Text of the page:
Cover Image

Not for Sale



View/Hide Left Panel
Click for next page ( 117


The National Academies | 500 Fifth St. N.W. | Washington, D.C. 20001
Copyright © National Academy of Sciences. All rights reserved.
Terms of Use and Privacy Statement



Below are the first 10 and last 10 pages of uncorrected machine-read text (when available) of this chapter, followed by the top 30 algorithmically extracted key phrases from the chapter as a whole.
Intended to provide our own search engines and external engines with highly rich, chapter-representative searchable text on the opening pages of each chapter. Because it is UNCORRECTED material, please consider the following text as a useful but insufficient proxy for the authoritative book pages.

Do not use for reproduction, copying, pasting, or reading; exclusively for search engines.

OCR for page 116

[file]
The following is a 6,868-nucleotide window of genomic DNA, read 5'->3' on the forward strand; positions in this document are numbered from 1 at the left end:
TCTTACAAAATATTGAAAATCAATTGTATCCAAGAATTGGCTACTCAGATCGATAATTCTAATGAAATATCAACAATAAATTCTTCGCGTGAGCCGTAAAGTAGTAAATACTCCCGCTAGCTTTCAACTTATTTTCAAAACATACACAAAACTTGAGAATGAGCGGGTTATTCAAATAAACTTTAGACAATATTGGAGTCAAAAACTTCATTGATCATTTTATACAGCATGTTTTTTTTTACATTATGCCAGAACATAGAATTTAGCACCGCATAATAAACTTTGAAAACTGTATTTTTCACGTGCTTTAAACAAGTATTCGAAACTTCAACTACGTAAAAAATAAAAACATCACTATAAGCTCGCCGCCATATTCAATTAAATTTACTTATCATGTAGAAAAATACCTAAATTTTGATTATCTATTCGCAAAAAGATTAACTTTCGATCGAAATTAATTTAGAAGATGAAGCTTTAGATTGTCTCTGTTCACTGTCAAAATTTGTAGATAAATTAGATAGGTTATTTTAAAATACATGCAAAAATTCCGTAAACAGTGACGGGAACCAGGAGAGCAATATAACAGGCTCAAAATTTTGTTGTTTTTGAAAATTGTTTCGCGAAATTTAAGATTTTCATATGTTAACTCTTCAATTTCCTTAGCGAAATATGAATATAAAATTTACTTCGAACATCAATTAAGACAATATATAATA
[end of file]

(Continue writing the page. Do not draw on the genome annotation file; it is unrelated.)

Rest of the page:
116 While the CITY pays the lesser of the cost of the ride or $3.00 for Lanes, and paratransit service. OCTA operates approximately each "no show" a passenger has when service is provided by the 80 bus routes, covering every city in Orange County and sev- CONTRACTOR on a per trip basis, this cost must be absorbed eral cities in Los Angeles County. OCTA also operates express by the contractor if they are over twenty minutes late. service to Los Angeles and to San Bernardino and Riverside counties. OCTA's ADA paratransit service is called ACCESS. The Contractor Perspective Most recently, in 2007, OCTA initiated a Vanpool Program to provide assistance to commuters who work in Orange The owner of Transit Solutions commented that the "liv- County and live in neighboring counties. ing wage" outlined in the contract is "great because it gives people a higher starting wage." Transit Solutions also has benefits for employees like health insurance, retirement pack- Use of Contractors for ADA Paratransit ages, and paid holidays, which all help to maintain a steady workforce. In addition to the incentive plan in the contract, Until July 2009, OCTA's fixed-route, express bus, and the owner noted that Transit Solutions has an incentive plan ADA paratransit service were operated by Veolia Transporta- for vehicle operators that: "pays people for safety and atten- tion. After July 2009, Veolia Transportation began running dance . . . all of those things play into recruitment and reten- only the ADA paratransit service, ACCESS, utilizing a fleet of tion." The company uses the financial incentives in the con- 350 vehicles. Veolia provides a turn-key operation, providing tract with Metro Transit in a similar fashion with its other all day-to-day operations and vehicle maintenance on OCTA employees. The owner stated, "Overall, I think the system provided vehicles. OCTA has a managerial role and has close they [Metro Transit] have is reasonable and it works." oversight on all service provided by Veolia. Reported Results Procurement/Contractual Provisions Contractors are almost always within the 94% to 100% on- In the survey, OCTA reported that it had significant suc- time rate. Madison Metro Transit's Paratransit Program Man- cess with specifying a minimum or "living wage" rate in its ager reported that rarely, if ever, is the 10% reduction penalty procurement and contract documents, as well as including enacted. Contractors work hard to meet the 94% compliance language regarding an experienced workforce and incentives rate and have found that the only time they fall short is dur- or penalties in the contract related to maintaining an ade- ing bad weather (in which case the penalty is waived by the quate vehicle operator workforce. OCTA also reported that City). In March 2009, Transit Solutions achieved a 98% on- they include strict and specific evaluation criteria in the RFP. time performance rate. OCTA includes the following language to indicate its expec- It was noted that paying a living wage has definitely helped tations for vehicle operator wages/retention: to retain vehicle operators. The Paratransit Program Manager AUTHORITY recognizes the expense and negative effect of said she believes this higher pay has also contributed to higher employee turnover. Therefore, the CONTRACTOR must demon- quality driving and service. She stated, "Operators stay when strate they have an acceptable recruitment and hiring program there is better pay, and they drive better, too." that is intended to minimize employee turnover and retain a high Vehicle operator turnover at Transit Solutions is extremely quality work force. low. In 11 years of business, over half of Transit Solutions' orig- inal operators remain. The owner attributes this to a combi- Several service performance standards, incentive payments, nation of good wages, benefits, and hands-on management; and penalties are also included, as shown in the Table 10-3. he and his partner are present and available each day, and they make an effort to treat people well and with respect. The Contractor Perspective They even maintain a special account for employee pay advances which are paid back via paycheck deduction at no The Project Director for Veolia reported a low turnover rate interest. The owner stated: "We do things to help our work- of 7%. He reported that there is a dedicated commitment to ers and make it easier and more enjoyable to work here. And training which has paid off, as evidenced by the high retention it really works." rate. He said that with better training the company sees better results. He noted that another reason for the high retention is the benefits package provided to employees, including good Orange County Transportation Authority health care, a living wage, and help with flexibility on travel to (OCTA), Orange County, CA work, which is an issue in and around the Los Angeles area. The Orange County Transportation Authority (OCTA) The Project Director reported that the incentives outlined in serves Orange County through bus, commuter rail, Express the scope of work are hard to achieve. He said: "In 36 months,